- Casting Spells
- Combining Magic Effects
- Special Abilities
- Spell Description Format
Although technology and magic are almost inextricably entwined, magic nonetheless works according to specific rules that have little to do with machinery. This section lays out the process of casting a spell, details how to counter and combine magical effects, describes how special abilities work, defines each mechanical element listed in a spell description, and includes those spell descriptions.
When your character casts a spell, she is harnessing the latent magical energy that permeates the universe to achieve specific, measured effects. Whether you’re playing a mystic or a technomancer, or a character who has gained the ability to manipulate magical energies through some other more unusual means, casting a spell follows one basic process, as described below. A cast spell always has obvious effects that are noticeable by nearby creatures; it is not possible to clandestinely cast a spell. For information about casting a spell as a spell-like ability, see Spell-Like Abilities.
Choosing a spell
The first step in casting a spell is to choose which spell to cast. Your class’s spells section describes which class’s spell list you can choose from, how to determine the number of spells you know, and at which levels you can learn new spells. You also might know spells from a different source, in which case that source provides the details you need to know.
When you cast a spell, you can select any spell you know, provided you are capable of casting spells of that level or higher. Casting a spell counts against your daily limit for spells you cast of that spell level (your “spell slots”), but you can cast the same spell again if you haven’t reached your limit. For more information on how to choose which spells your character can access, see your class’s information on spells.
Spell Level, Caster Level, and Spell Slots
Once you’ve chosen a spell to cast, take note of its spell level, and then determine the caster level at which you cast it. A spell’s spell level (also referred to as simply “a spell’s level”) defines at what class level you can cast the spell. In the case of variable-level spells, the spell’s level determines the spell’s exact effects (see Variable-Level spells below). On the other hand, the caster level at which you cast a spell governs many aspects of how the spell works, often including its range and duration. The following sections further describe and differentiate spell level and caster level.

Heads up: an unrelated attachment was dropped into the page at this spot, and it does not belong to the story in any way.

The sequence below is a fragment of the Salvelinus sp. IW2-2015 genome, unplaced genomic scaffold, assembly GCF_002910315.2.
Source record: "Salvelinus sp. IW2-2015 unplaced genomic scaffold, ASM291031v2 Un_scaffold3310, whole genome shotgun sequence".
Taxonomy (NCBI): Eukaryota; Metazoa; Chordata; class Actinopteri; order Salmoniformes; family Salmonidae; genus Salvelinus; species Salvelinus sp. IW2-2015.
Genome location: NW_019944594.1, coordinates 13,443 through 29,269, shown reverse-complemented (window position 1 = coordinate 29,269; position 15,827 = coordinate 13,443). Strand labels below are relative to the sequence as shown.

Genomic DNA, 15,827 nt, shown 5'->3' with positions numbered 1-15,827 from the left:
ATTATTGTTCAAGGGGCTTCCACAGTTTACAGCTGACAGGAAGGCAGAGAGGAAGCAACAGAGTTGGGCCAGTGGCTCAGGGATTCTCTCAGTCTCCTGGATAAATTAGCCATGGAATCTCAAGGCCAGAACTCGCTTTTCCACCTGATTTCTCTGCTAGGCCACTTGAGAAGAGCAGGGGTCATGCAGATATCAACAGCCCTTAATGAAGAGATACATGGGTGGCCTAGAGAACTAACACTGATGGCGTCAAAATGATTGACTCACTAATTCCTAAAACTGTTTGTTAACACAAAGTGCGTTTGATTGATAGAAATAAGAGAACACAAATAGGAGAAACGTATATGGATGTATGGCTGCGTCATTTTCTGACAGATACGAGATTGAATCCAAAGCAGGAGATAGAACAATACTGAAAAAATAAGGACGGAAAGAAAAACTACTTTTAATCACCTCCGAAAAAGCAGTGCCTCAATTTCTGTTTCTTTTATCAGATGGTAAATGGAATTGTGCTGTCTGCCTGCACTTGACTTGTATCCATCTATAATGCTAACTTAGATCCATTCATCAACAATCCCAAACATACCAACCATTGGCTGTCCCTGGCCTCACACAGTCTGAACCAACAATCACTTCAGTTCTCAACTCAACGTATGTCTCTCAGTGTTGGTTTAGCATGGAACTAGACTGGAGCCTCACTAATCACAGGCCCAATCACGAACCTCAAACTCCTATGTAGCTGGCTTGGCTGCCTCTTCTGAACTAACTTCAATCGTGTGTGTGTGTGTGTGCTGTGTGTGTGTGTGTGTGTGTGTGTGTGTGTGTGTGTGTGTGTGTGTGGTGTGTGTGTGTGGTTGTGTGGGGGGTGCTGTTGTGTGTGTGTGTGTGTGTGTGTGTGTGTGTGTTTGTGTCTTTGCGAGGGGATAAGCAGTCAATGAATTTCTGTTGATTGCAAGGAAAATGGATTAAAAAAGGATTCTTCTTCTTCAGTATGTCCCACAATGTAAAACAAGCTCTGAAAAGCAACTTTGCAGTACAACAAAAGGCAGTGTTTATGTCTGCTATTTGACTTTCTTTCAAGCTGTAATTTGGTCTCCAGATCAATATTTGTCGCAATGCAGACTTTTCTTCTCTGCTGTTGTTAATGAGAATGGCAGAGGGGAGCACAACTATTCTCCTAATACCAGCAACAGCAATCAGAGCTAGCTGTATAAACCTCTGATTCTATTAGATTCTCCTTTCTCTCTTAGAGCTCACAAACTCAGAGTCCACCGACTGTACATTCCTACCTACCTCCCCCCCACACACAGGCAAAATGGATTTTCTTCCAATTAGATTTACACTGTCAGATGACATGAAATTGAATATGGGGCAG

Some of the rules in this section make reference to spell slots. The number of spell slots of any given level that you have is equal to the number of spells of that level that you can cast each day (for details about exactly when you regain your daily spell slots, see Regaining Daily-Use Abilities and Spells).
When the rules say you must have an available spell slot, it means that you can’t have cast all of your spells per day of that level. When the rules say that you lose a spell slot or the spell fails, that means that you have expended one of the total number of spells of that level that you can cast per day.
A spell level expresses a spell’s relative power. A spell’s level is listed in its spell description, and it may vary by class. For example, it is possible for a spell to be a 2nd-level spell for a mystic but a 3rd-level spell for a technomancer. In some cases, a spell’s level is listed in its description as “—”. This means you must gain access to the spell through a class feature and can’t add it as a spell known through the normal progression of learning spells.
Unlike your caster level, which you can always choose to lower, a spell’s level is static unless it is a variable-level spell.
A variable-level spell is a spell that has different effects depending on the level of the spell slot you use to cast it. The spell description of a variable-level spell lists the spell level as a range (“1–6” for example) and notes how the spell’s effects change when cast at different spell levels.
When you learn a spell that can be cast at variable spell levels, you gain the ability to cast it at the spell level you know and at every level below that. For example, let’s say a PC is a 9th-level mystic who has mystic cure (which is a variable-level spell that can be cast at spell levels ranging from 1st–6th) as a 2nd-level spell known. When the PC chooses to cast mystic cure, he can cast it as a 1st-level or 2nd-level spell. His caster level is still 9th, regardless of the spell level at which he casts the spell. The PC can’t cast mystic cure as a 0-level spell (since mystic cure doesn’t have a 0-level version) or as a 3rd-level spell (since he doesn’t know mystic cure as a 3rd-level spell). The effect of mystic cure when the PC casts it is detailed in the spell’s description and depends on the spell level at which he chose to cast it.